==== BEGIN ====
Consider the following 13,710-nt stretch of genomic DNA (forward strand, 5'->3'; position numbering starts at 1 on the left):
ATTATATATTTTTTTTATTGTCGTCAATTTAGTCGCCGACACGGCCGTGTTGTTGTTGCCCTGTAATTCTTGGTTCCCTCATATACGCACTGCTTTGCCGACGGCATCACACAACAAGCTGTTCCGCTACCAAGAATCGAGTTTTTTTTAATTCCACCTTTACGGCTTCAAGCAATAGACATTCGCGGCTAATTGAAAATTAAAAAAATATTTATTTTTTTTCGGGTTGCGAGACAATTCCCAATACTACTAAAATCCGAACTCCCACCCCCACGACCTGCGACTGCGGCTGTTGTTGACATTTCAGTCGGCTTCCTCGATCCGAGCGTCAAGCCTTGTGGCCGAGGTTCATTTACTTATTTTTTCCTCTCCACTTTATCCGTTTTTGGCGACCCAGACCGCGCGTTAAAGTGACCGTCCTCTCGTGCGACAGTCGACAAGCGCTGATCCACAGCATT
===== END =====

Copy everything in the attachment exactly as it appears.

Consider the following 13,710-nt stretch of genomic DNA (forward strand, 5'->3'; position numbering starts at 1 on the left):
ATTATATATTTTTTTTATTGTCGTCAATTTAGTCGCCGACACGGCCGTGTTGTTGTTGCCCTGTAATTCTTGGTTCCCTCATATACGCACTGCTTTGCCGACGGCATCACACAACAAGCTGTTCCGCTACCAAGAATCGAGTTTTTTTTAATTCCACCTTTACGGCTTCAAGCAATAGACATTCGCGGCTAATTGAAAATTAAAAAAATATTTATTTTTTTTCGGGTTGCGAGACAATTCCCAATACTACTAAAATCCGAACTCCCACCCCCACGACCTGCGACTGCGGCTGTTGTTGACATTTCAGTCGGCTTCCTCGATCCGAGCGTCAAGCCTTGTGGCCGAGGTTCATTTACTTATTTTTTCCTCTCCACTTTATCCGTTTTTGGCGACCCAGACCGCGCGTTAAAGTGACCGTCCTCTCGTGCGACAGTCGACAAGCGCTGATCCACAGCATT